Four cases of serious complications from enterovirus infections were confirmed last week, including a two-year-old in northern Taiwan, and a two-year-old, three-year-old and an 11-year-old in central Taiwan, Centers for Disease Control (CDC) physician Lin Yung-ching (林詠青) said yesterday.
Three of the children were infected with enterovirus 71 (EV71) and one with coxsackievirus A4, he said, adding that they had developed either encephalitis (inflammation of the brain) or encephalomyelitis (inflammation of the brain and spinal cord).
The symptoms — fever, vomiting, oral ulcers, leg weakness, involuntary twitching of the muscles and loss of consciousness — occurred between Sept. 12 and Sept. 25, Lin said.
All four were hospitalized and treated in time, Lin said.
CDC Deputy Director-General Philip Lo (羅一鈞) said children under five years old are at an increased risk of serious complications, especially as there has not been a large EV71 epidemic in Taiwan for many years, so most children or teenagers have never been infected.
There were 17,570 hospital visits for enterovirus infections last week, a reduction of 7.2 percent compared with the week before, with the main virus types in the past four weeks being coxsackie type A, CDC data showed.
The reduced number of cases last week could be because many clinics and hospitals were not open during the four-day Double Ten National Day holiday, Lo said, adding that enterovirus is still in its epidemic season, so parents and people who work with children should take preventive measures and be on the look out for symptoms.
Meanwhile, a case of Japanese encephalitis in a man in his 30s in Yunlin’s Huwei Township (虎尾) was confirmed last week, the CDC said.
The man, who had not visited another country, suffered a fever on Sept. 21, was hospitalized on Sept. 23 after losing consciousness and remained in an intensive care unit until Oct. 2, Lin said.
“The man’s vital signs are stable, but his speech has not yet fully recovered and he still has weak limbs,” he said.
The fatality rate of Japanese encephalitis can be up to 20 or 30 percent, and 30 to 50 percent of those who do recover suffer permanent neurological or psychiatric aftereffects.
Twenty-one cases have been confirmed this year, including two deaths: Five were in Kaohsiung, four in Taoyuan and three in Taichung, with the others being sporadic cases in other cities and counties, Lin said.
Getting vaccinated is the best way to prevent Japanese encephalitis, Lin said, urging people to take infants older than 15 months to get vaccinated at local health departments, contracted clinics and hospitals.
SPEEDING ELETRIC VEHICLES: Available without license requirements, the low-cost vehicles, especially if illicitly modified, can often reach a dangerous speed The government should crack down on illegal electric bicycles and scooters, the non-profit Consumers’ Foundation said on Friday, citing research on the potentially dangerous speed of the vehicles. Electric bicycles and lightweight electric scooters have gained popularity as they do not require registration and riders do not need licenses, the foundation said, adding that as many as 40 percent of them can reach speeds exceeding the legal limit of 25kph for non-licensed two-wheelers. Some consumers also purchased legal electric vehicles and modified them to reach higher speeds, it said. “If the government does not step up efforts to confiscate these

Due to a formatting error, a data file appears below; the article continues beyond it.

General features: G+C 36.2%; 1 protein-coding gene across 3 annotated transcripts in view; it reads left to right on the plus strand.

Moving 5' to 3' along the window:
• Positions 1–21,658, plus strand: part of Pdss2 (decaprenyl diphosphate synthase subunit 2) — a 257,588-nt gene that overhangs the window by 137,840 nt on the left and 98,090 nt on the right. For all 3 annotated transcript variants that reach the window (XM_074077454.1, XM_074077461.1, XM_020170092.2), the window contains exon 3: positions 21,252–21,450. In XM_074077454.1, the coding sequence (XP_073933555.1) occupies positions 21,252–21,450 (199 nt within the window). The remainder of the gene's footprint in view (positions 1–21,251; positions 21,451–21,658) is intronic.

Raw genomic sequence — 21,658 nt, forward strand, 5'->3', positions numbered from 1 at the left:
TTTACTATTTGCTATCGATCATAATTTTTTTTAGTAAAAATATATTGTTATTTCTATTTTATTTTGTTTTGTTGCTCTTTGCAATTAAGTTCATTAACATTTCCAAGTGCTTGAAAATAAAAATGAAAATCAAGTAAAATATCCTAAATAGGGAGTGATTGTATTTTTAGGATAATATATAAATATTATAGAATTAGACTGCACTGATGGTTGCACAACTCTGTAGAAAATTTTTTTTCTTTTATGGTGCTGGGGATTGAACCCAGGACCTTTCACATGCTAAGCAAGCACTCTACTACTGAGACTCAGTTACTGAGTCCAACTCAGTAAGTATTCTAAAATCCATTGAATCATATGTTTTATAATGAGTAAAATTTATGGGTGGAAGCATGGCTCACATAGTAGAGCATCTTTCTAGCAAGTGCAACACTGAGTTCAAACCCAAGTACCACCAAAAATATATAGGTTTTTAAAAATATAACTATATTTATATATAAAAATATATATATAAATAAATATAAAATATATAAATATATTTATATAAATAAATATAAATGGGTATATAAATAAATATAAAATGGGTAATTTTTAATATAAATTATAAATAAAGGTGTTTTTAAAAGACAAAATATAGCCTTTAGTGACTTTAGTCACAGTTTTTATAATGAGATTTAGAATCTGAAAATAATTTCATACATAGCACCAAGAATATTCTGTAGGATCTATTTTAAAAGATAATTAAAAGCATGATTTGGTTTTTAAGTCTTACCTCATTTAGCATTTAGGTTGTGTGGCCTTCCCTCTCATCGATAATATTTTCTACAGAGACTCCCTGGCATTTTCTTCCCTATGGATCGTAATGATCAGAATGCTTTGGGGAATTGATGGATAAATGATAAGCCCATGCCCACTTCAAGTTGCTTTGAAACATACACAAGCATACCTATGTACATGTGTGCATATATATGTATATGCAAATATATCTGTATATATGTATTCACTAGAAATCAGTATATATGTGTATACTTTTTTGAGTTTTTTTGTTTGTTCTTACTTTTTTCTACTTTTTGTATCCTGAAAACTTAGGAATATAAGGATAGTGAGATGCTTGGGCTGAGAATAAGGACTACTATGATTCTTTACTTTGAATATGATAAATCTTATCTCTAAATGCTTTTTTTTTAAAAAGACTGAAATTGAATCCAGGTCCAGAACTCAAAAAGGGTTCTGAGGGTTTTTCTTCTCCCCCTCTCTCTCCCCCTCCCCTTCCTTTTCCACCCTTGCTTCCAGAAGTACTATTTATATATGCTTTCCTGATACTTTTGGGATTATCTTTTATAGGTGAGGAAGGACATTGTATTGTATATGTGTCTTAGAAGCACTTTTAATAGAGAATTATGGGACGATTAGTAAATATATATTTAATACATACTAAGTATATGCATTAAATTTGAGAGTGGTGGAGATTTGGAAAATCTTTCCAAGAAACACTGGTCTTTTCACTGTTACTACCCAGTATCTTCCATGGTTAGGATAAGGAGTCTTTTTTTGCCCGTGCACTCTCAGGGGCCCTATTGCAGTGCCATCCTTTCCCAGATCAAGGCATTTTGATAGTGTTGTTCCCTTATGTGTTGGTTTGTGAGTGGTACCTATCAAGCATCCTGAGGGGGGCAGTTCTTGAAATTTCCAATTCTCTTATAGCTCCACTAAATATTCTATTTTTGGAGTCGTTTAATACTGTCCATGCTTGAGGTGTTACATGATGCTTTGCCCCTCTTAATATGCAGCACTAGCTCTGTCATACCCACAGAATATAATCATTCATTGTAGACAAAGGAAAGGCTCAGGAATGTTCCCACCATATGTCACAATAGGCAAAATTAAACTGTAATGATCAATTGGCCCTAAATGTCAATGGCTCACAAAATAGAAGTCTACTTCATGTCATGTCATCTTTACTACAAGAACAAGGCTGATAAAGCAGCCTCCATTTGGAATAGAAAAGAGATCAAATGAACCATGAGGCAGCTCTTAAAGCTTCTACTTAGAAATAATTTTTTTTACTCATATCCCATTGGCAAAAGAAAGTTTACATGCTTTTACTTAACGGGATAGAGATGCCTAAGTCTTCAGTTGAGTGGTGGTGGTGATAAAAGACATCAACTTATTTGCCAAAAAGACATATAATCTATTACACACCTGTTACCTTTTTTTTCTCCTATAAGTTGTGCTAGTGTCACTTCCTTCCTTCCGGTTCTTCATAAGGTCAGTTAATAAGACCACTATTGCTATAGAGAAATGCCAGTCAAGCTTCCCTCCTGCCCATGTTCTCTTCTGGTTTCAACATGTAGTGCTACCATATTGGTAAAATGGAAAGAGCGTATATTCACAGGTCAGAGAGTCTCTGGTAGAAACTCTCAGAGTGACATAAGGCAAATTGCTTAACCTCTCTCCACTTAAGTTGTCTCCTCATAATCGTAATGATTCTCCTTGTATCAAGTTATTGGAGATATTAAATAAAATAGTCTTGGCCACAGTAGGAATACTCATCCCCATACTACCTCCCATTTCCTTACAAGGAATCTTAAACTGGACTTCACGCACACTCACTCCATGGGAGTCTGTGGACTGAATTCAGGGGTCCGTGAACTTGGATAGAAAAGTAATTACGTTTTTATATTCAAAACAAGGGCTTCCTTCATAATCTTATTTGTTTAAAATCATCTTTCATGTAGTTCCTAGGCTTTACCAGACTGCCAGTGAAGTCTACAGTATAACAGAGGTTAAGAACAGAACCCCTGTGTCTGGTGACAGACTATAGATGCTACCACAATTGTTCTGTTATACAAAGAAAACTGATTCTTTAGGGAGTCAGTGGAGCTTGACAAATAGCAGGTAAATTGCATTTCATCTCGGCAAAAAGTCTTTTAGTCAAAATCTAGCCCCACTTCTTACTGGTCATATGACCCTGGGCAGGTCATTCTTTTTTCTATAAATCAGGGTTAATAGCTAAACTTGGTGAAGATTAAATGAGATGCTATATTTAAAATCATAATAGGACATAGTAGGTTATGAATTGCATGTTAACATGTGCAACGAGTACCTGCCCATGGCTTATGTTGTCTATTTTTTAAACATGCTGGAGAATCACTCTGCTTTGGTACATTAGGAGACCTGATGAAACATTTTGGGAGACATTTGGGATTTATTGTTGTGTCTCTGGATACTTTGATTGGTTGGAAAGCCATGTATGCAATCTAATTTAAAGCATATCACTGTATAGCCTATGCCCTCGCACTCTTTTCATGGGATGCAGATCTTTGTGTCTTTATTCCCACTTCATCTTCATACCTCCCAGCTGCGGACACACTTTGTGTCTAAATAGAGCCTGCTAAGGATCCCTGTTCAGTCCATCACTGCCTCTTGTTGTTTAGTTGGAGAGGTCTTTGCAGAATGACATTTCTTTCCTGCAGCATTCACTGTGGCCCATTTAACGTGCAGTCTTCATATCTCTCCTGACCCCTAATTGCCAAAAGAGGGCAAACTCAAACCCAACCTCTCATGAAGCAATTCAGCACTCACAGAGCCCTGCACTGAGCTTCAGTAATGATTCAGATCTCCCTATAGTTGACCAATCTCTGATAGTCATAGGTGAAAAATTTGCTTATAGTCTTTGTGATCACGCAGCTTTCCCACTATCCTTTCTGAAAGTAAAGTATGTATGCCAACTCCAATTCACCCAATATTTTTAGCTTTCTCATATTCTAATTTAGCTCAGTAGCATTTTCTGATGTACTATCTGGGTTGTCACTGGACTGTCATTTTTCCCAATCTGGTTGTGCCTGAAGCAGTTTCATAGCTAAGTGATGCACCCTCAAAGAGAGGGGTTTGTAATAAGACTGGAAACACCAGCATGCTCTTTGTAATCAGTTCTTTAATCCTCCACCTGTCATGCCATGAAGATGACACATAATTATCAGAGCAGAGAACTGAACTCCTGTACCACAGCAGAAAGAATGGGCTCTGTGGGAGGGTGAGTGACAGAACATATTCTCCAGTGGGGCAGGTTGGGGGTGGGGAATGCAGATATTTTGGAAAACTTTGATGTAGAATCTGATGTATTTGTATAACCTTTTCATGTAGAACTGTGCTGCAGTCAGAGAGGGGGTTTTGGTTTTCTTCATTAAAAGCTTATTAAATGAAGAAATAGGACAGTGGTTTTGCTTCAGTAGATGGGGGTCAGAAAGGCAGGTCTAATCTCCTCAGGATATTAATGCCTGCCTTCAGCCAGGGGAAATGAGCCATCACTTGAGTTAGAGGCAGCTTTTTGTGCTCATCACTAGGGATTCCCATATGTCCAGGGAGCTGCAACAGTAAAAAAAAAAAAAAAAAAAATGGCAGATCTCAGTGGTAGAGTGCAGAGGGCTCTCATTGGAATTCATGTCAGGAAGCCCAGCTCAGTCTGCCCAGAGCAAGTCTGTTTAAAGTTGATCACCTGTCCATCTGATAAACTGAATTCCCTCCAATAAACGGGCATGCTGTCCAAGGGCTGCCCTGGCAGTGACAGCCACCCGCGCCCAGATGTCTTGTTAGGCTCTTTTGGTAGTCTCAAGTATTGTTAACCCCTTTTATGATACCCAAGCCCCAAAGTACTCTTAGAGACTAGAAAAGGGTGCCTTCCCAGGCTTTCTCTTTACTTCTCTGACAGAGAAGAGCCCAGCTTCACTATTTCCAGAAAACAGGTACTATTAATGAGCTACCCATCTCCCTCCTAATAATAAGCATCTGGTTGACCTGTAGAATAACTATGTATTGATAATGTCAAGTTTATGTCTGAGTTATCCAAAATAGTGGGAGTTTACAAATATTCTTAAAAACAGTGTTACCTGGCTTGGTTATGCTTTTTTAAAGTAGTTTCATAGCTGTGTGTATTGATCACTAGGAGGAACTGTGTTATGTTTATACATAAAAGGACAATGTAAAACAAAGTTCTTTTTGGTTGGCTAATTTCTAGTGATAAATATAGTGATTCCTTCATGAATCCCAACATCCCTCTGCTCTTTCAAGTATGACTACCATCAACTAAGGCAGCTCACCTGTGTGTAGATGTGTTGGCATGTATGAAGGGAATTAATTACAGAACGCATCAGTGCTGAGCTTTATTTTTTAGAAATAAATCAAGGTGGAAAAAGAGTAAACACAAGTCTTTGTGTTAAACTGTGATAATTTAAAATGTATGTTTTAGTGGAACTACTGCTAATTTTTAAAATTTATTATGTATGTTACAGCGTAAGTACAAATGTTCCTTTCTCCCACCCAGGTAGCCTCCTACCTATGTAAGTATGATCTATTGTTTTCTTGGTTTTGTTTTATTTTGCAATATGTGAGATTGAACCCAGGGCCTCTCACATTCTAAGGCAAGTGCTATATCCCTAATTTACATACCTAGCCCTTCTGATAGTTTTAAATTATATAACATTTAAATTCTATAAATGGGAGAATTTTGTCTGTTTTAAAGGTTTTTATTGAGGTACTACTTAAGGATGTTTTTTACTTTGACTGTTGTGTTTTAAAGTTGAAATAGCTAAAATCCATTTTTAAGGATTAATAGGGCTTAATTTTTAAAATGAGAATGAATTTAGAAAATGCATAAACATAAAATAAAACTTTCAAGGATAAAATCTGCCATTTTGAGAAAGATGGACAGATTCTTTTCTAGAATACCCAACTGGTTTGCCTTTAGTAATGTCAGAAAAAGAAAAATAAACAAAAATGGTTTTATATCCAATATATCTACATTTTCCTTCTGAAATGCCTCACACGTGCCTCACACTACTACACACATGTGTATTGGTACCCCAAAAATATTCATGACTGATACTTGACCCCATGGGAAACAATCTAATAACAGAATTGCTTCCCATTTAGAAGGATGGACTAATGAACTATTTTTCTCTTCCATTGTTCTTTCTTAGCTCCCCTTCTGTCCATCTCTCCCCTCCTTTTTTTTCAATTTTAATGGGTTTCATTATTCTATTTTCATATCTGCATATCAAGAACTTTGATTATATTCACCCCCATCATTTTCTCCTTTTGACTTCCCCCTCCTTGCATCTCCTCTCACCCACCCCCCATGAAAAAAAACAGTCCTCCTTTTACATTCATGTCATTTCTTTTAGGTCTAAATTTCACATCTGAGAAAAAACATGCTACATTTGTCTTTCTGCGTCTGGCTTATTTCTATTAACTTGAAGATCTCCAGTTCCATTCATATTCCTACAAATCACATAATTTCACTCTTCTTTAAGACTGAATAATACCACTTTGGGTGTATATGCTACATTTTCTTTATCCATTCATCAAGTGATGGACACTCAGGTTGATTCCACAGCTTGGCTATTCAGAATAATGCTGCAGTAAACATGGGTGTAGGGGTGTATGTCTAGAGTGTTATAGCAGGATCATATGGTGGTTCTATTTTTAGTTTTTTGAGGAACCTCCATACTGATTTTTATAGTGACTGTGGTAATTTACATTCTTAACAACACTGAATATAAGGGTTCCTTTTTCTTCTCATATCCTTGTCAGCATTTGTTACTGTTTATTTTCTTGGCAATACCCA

‘RELIABLE PARTNER’: US Secretary of Health and Human Services Alex Azar praised the ‘Taiwan model,’ saying that the nation brought its spirit to its COVID-19 response The first memorandum of understanding (MOU) on health cooperation between the Ministry of Health and Welfare and the US Department of Health and Human Services was yesterday signed at the Centers for Disease Control in Taipei. The memorandum was signed between the American Institute in Taiwan (AIT) and the Taipei Economic and Cultural Representative Office in the US, by AIT Director Brent Christensen and Taiwan Council for US Affairs Chairperson Jen-ni Yang (楊珍妮). US Secretary of Health and Human Services Alex Azar and Minister of Health and Welfare Chen Shih-chung (陳時中) witnessed the signing of the memorandum, designed to enhance the nations’
Minister of Foreign Affairs Joseph Wu (吳釗燮) yesterday tweeted a welcome to Somaliland’s first representative to Taiwan, Mohamed Omar Hagi Mohamoud, who arrived on Friday. Mohamoud had “braved Chinese pressure” to take up his new post, Wu wrote. “The fact ‘sovereignty & friendship aren’t for sale’ deserves international recognition,” referring to a Somaliland media report earlier this month that Somaliland President Muse Bihi Abdi had rejected an offer by the Chinese government in exchange for ending its rapprochement with Taiwan. Wu also thanked the US National Security Council (NSC) for praising Taiwan-Somaliland ties. A council tweet on July 10 praised Taiwan
The Taipei City Government yesterday said that construction on the long-suspended Taipei Dome can resume immediately, after it approved a request by the project’s main contractor, Farglory Group. In a statement, the Taipei Construction Management Office said that after it on July 16 issued a new building permit, Farglory submitted revised design plans and an application to resume construction, which the office approved on Friday. Construction had been suspended on the dome, near the Sun Yat-sen Memorial Hall in Xinyi District (信義), for more than five years due to disagreements between the city and the company over the safety of some of